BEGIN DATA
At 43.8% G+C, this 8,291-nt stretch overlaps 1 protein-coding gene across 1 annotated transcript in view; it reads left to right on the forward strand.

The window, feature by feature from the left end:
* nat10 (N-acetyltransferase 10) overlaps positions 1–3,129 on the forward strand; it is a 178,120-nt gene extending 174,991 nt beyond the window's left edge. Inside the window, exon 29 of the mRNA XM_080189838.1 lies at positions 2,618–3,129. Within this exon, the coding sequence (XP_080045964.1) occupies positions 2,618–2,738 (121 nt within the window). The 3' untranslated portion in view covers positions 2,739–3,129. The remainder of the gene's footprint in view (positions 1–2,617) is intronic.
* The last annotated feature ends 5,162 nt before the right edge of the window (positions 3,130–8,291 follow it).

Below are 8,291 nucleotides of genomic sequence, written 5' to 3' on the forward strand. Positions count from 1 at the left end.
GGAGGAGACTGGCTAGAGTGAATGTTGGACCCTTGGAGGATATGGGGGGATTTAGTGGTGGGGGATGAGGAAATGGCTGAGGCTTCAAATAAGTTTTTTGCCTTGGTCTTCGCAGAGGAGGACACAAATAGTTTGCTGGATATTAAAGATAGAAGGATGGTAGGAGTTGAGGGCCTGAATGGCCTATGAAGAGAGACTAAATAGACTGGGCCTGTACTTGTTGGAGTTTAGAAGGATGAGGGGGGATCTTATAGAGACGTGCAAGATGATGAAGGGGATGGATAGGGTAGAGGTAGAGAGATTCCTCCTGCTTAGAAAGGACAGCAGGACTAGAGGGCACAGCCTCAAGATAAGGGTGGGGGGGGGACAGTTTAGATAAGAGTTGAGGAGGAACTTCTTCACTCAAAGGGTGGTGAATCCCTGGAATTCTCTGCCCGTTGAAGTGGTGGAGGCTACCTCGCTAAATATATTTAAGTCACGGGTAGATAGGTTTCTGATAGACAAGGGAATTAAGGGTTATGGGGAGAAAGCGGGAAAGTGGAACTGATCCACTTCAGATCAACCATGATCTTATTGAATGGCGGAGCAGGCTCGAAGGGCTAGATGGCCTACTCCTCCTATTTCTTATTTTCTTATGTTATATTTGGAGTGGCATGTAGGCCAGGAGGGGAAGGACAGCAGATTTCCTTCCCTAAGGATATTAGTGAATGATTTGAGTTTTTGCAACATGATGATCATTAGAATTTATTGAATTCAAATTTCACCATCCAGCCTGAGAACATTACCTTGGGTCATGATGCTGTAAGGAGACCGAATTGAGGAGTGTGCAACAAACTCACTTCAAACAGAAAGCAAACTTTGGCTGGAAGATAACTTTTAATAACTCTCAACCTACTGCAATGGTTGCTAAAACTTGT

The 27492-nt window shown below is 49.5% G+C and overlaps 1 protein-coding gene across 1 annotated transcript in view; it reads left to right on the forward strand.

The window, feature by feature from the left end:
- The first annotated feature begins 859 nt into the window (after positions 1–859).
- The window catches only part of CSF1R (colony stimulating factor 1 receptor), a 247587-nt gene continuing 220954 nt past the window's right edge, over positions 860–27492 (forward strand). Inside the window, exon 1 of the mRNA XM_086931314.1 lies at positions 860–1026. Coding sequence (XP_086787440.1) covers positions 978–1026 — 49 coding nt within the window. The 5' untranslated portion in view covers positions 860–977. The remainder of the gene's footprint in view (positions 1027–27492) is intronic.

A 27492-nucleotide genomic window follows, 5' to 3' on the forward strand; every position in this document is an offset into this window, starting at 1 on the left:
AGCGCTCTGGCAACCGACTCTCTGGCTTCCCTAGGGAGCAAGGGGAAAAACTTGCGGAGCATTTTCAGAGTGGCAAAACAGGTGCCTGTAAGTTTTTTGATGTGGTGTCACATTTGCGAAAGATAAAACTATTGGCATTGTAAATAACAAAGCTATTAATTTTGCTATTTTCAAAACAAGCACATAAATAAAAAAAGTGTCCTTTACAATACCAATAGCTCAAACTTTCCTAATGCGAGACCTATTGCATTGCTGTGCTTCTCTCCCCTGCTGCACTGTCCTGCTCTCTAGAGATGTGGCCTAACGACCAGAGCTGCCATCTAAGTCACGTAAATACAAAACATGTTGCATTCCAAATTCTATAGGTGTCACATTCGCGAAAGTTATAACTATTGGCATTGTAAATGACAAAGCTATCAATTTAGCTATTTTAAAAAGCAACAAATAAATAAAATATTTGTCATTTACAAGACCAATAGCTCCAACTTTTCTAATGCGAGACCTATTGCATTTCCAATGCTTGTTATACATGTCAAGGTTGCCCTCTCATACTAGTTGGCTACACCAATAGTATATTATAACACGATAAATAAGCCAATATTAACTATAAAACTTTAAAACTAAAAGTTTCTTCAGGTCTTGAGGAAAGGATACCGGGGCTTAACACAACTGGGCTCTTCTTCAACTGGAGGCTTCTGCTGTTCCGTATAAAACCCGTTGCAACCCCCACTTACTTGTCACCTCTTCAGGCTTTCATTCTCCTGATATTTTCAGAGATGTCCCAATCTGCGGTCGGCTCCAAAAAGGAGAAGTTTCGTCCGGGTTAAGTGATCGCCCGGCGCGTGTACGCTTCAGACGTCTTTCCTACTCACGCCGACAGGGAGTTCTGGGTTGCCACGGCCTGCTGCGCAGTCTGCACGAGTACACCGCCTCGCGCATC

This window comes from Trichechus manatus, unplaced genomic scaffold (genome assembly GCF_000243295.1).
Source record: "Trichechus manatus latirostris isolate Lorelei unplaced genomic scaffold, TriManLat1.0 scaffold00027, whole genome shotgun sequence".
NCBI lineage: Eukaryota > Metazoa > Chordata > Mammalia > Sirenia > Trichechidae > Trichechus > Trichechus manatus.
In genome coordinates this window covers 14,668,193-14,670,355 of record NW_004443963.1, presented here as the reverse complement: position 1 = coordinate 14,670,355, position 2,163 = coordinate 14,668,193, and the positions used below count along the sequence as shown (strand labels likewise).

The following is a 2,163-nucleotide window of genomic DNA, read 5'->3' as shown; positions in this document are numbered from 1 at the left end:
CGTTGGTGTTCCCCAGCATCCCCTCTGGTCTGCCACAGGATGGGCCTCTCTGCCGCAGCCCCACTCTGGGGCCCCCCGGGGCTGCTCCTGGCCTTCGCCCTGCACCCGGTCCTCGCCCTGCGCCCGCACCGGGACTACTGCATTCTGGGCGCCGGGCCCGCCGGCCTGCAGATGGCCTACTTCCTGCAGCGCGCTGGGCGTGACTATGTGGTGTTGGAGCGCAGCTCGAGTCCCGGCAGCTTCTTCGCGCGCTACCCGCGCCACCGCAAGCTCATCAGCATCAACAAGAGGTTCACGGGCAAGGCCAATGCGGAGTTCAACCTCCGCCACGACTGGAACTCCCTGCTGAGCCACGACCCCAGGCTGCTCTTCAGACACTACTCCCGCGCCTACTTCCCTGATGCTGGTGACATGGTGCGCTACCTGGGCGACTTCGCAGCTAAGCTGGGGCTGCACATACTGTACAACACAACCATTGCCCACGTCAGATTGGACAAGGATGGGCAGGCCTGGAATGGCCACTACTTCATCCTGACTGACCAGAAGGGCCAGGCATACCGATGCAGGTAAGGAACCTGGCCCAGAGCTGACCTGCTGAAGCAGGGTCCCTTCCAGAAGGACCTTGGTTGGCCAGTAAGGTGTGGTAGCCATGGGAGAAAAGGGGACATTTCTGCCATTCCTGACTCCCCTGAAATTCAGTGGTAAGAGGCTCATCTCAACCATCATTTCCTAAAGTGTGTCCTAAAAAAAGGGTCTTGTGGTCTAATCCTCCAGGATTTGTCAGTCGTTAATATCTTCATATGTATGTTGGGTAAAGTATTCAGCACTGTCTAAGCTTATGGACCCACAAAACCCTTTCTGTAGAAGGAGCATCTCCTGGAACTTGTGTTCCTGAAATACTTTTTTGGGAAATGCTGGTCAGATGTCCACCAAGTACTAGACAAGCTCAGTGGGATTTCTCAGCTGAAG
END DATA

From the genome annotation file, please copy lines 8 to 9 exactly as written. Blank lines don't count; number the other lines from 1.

The window, feature by feature from the left end:
- The first annotated feature begins 859 nt into the window (after positions 1–859).